Why I Am Teaching My Children to Meditate
I think we can all agree that any parent worthy of the title wants to educate their child, right? We want to arm our children with knowledge so they can thrive. We want them to learn how to read, write, think, and constantly grow. However, I think many of us neglect to teach our children how to learn and grow by focusing inward through meditation.
Before I go on, let me stop for a second and loosely define what I mean by meditation. I am speaking of meditation as the practice of focusing inward, specifically on your breath to calm yourself and be fully present in the moment. For me meditating isn’t “thinking about nothing.” It’s more like you focus on your breath and then your mind will wander; when you catch your mind wandering, you notice the thought without reacting to it and then you gently let it go and go back to focusing on your breath. It helps you realize that you are not your thoughts and that you don’t have to have knee-jerk reactions to whatever it is you are thinking or feeling.
Meditation or even the concept of it wasn’t something that was introduced to me at home. When I was growing up, if I was anxious, stressed or nerviosa as my mom would call it, she would make me some té de manzanilla to help. Now, I’m not knocking down chamomile tea or its soothing properties (I still drink it to help me relax to this day) but it is something outside of me, not something I carry with me everywhere.
Knowing how to meditate is liberating because it’s something that you can do anywhere at any time, and requires nothing outside of yourself. You can call on your meditation skills whenever you are afraid, stressed, angry or in a situation that you cannot control. All you have to do is focus on your breath, and your breath is always with you.
How I learned to meditate
I learned how to meditate through acting classes when I was a teenager. I was taught to stop, sit or lay in a comfortable position with a straight back and focus on my breath. The act of focusing on my breath without forcing it to do one thing or another would lead to it regulating itself. Once I had become “one” with my breath so to speak, I was taught to continue by scanning my body from tip to tip, noticing tension and releasing it by sending my breath to that area of my body and releasing the tension with each exhale. Then, when I was ready, I was to slowly bring my attention back to my surroundings and continue on with my day.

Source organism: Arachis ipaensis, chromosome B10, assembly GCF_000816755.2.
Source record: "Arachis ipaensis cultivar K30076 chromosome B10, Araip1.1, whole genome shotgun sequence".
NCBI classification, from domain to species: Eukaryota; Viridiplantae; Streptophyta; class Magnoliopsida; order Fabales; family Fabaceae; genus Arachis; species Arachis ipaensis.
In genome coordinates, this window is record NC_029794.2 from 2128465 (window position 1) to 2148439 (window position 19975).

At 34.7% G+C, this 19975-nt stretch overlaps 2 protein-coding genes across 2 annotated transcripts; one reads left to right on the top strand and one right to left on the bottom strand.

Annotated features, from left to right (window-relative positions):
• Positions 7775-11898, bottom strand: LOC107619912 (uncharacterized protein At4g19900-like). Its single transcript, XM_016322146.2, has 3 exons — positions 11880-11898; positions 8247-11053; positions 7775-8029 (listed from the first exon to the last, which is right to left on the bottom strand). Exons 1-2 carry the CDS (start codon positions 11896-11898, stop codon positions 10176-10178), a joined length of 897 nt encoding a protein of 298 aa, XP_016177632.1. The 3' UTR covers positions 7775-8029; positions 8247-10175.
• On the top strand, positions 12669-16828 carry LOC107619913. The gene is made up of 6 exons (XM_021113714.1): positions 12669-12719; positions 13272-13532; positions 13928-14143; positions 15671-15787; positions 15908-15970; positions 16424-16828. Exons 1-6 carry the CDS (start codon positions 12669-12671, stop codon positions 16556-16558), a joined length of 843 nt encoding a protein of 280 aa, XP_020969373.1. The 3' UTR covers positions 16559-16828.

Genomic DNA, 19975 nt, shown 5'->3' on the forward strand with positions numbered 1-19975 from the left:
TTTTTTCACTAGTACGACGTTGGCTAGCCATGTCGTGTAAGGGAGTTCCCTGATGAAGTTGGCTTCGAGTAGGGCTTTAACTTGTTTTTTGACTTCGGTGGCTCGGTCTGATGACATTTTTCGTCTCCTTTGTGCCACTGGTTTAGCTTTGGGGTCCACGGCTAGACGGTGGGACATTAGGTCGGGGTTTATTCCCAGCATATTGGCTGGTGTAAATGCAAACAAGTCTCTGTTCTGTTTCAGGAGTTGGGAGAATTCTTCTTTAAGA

Since then I have loved the calming and freeing effects that meditation offers, not just when you are actively meditating, but throughout your day or night.
Fast forward to the present. I am now a mother… a mother who suffers from anxiety disorder. My anxiety issues are awful. They lead to panic attacks and interfere with my ability to rest, relax and truly enjoy life to the fullest. I wouldn’t wish my mental health issues on anyone; especially not my children. In fact, if there was a way to guarantee that my children would never have to deal with severe anxiety issues, you better believe that I would do whatever it takes to keep them from going through what I go through, but there isn’t.
What I can do is teach them how to meditate regularly. Meditating regularly, even when they are not anxious or stressed, feels good, helps them relax and helps alleviate anxiety before it even starts. If it becomes second nature for them, then whenever they find themselves in a difficult situation that is messing with their calm, they can focus on their breath and get through whatever it is that is happening, one breath at time.
In case you need more tangible reasons to encourage your children to meditate, you should know that studies have shown that meditation not only helps children relieve stress, sleep better, and improve their behavior, it also helps them do better on tests that require “memory, attention and focus.”
Apps to help kids meditate
I am by no means a master meditator, but you don’t have to be to teach your children to meditate. Here are some apps that you can use to make meditation a part of your family’s life and keep in mind that once you get the hang of how to do it, you can meditate or even lead your children through a meditation without any outside help:
- Calm app: downloading the app to your iPhone or Android device is free, but you do have to pay for a subscription. The app has guided meditations for both adults and children. My children particularly like to listen the meditative stories at bedtime.
- Sleep Meditations for Kids app: this app is specifically designed for children by Christaine Kerr, a yoga and Montessori teacher. It offers calming children’s bedtime stories. It will require in-app purchases.
- Mindfulness for Children app: There is a freemium and premium edition of this app. The free version offers a variety of guided meditations of different lengths. If you like it, you can always choose to upgrade.
I want to teach my children how to meditate because I wish somebody would have taught me how to do it when I was a child, however I understand that meditation isn’t something I can force on them. It has to be something that they want to do and enjoy doing. So far they are into it. Also, my children are still under 10 years old, so meditating for them is not about closing their eyes or keeping still for long periods of time. At their age they do best with bedtime story meditations. During the day, if they need help calming down, I help them focus on their breath and we breath together until they feel better.
Have you tried meditating with your children?